In Bennu, OSIRIS-REx Finds An Asteroid Full Of Surprises
NASA's OSIRIS-REx mission to the asteroid 101955 Bennu has revealed a tiny world packing big surprises.
The results appeared in a series of eight papers published across several Nature Publishing Group journals.
As hoped, scientists found mineral evidence, including magnetite and water-rich clays called phyllosilicates, that water once existed on Bennu's unknown parent asteroid.
But for once water took a backseat to other surprising discoveries.
First, Bennu's surface, which to ground observations appears smooth, is actually a rough landscape strewn with boulders measuring 1-10 yards across.
That reduces the area in which the probe can perform its touch–and-go sampling maneuver to a relative bullseye smaller than half a basketball court.
"We were looking originally for a 25-meter-radius hazard-free zone. You can see from this image this isn't it," said OSIRIS-REx project manager Rich Burns of NASA's Goddard Space Flight Center.
OSIRIS-Rex, which stands for "Origins, Spectral Interpretation, Resource Identification and Security-Regolith Explorer," will not land on Bennu, which is essentially a cohesive rubble pile.
Instead, it will press an 11-foot arm with a filter-like sampler against the asteroid's surface. There, the Touch-And-Go Sample Acquisition Mechanism (TAGSAM) will emit pressurized nitrogen gas to stir up the surface material for collection.
The team plans to make contact with Bennu's surface during summer 2020, after which they hope to return at least 60 grams of surface samples to Earth.
The asteroid's surface also sports a surprising variety of surface reflection values, or albedos, ranging from 3.5-20 percent. The less-reflective patches present another flight challenge for the craft, which partly relies on laser range finding, or LIDAR, for navigation.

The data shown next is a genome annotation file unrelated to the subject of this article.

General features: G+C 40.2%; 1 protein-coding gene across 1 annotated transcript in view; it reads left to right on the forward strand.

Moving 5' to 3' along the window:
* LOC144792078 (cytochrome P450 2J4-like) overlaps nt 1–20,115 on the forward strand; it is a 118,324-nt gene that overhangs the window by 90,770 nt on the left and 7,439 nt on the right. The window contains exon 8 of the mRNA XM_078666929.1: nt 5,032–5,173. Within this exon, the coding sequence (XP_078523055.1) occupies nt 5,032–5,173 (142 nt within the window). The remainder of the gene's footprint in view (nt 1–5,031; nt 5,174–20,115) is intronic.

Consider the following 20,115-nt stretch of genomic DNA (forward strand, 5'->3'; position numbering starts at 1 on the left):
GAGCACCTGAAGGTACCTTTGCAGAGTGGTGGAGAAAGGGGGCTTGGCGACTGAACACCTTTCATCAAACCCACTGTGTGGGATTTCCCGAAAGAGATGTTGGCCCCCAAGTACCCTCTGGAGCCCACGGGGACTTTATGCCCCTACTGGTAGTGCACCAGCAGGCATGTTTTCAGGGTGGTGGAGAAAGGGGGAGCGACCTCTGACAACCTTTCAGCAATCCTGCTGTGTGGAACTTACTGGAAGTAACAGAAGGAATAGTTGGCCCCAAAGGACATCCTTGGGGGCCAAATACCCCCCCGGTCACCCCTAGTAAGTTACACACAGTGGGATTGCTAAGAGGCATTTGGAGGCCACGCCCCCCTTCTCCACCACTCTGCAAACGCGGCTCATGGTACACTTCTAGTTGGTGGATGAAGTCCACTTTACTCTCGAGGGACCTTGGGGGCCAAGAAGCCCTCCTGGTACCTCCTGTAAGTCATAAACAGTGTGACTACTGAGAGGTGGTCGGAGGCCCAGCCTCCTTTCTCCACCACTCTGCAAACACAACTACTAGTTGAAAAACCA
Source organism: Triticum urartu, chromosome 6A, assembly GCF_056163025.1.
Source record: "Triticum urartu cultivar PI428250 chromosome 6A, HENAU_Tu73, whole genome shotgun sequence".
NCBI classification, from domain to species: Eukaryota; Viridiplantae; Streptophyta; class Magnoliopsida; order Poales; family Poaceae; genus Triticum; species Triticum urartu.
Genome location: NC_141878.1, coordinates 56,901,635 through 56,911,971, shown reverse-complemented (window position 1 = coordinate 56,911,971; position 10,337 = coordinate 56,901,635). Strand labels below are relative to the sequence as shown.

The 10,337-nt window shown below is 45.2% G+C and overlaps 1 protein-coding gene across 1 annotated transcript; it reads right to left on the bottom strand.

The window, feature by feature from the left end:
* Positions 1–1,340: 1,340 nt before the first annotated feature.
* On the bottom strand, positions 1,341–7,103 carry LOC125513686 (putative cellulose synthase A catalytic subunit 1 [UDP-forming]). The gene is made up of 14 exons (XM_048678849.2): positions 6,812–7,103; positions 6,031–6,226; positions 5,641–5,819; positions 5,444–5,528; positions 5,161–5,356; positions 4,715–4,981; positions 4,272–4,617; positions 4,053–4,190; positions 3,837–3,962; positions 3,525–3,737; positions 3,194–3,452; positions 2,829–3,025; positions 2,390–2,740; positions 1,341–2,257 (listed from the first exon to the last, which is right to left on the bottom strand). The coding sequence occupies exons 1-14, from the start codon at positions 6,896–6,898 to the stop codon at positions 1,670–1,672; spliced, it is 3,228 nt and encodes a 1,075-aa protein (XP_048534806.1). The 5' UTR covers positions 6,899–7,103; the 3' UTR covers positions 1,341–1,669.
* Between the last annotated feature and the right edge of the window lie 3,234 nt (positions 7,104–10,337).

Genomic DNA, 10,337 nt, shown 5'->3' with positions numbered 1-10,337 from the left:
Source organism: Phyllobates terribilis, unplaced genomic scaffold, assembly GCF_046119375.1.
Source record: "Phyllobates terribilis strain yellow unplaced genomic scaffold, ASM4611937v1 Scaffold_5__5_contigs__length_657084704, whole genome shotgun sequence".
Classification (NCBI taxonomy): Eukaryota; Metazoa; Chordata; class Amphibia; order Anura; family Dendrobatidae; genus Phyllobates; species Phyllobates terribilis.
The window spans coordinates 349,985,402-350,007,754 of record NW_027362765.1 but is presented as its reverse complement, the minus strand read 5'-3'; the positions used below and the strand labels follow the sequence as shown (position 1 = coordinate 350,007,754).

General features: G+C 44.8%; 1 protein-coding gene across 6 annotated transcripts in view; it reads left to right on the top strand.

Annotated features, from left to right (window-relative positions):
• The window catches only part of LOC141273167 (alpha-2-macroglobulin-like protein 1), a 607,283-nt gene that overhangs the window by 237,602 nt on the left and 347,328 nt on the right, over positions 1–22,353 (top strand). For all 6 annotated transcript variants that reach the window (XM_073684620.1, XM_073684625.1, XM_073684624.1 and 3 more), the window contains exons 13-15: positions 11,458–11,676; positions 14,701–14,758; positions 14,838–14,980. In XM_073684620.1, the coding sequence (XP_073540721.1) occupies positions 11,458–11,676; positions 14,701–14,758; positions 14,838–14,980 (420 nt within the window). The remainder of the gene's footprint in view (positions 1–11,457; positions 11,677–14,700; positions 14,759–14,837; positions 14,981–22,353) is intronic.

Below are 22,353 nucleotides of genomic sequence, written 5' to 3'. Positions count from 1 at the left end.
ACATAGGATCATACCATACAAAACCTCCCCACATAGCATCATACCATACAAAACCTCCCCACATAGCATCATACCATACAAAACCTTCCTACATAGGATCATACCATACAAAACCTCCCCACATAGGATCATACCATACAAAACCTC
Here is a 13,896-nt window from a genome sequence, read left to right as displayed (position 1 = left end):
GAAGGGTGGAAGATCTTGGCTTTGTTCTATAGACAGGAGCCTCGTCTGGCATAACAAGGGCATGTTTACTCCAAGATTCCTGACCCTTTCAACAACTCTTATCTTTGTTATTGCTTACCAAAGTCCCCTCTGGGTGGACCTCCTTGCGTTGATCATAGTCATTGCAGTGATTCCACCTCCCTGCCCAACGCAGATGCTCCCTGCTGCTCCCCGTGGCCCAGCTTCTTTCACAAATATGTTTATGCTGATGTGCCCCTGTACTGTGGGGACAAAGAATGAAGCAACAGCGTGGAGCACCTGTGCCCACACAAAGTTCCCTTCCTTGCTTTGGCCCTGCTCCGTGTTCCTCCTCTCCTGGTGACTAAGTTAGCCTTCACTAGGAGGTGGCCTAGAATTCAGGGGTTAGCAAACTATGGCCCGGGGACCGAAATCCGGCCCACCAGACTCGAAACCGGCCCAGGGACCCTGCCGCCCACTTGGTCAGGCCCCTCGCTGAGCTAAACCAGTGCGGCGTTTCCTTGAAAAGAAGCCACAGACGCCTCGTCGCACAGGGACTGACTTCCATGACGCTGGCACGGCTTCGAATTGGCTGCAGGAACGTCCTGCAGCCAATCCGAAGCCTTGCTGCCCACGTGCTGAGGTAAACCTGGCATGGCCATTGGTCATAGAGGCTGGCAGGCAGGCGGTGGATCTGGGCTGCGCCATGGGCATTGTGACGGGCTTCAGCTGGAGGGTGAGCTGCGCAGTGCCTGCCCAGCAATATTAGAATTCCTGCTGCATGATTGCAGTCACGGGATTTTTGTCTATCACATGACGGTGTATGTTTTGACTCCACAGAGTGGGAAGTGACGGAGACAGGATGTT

Bennu is the smallest planetary body ever orbited by a spacecraft. Making course corrections when gravity is so small it is effectively counterbalanced by the force of sunlight is no mean feat.
But it also presents intriguing possibilities for discovery.
"This is really exciting because it means that we're going to have a wide range of materials to study from the dawn of the solar system to understand the processes of planet formation," said principal investigator Dante Lauretta of the University of Arizona.
Scientists also discovered that the asteroid's spin is speeding up to the tune of around one second per century. Scientists believe this is due to the Yarkovsky-O'Keefe-Radzievskii-Paddack (YORP) effect, in which variations in surface reflectivity and temperature affect a body's spin rate.
But the data also revealed what Lauretta called "one of the biggest surprises of [his] scientific career": Namely, the fact that Bennu is one of a small group of active asteroids that eject material into space.
"Basically, it looks like Bennu has a continuous population of particles raining down on it from discrete ejection events across its surface," he said.
Some of the particles orbit the asteroid before falling back to the surface, while others reach escape velocity and head away from Bennu into space.
Burns said independent safety analyses show a "very low likelihood of seeing an impact resulting from one of these particles."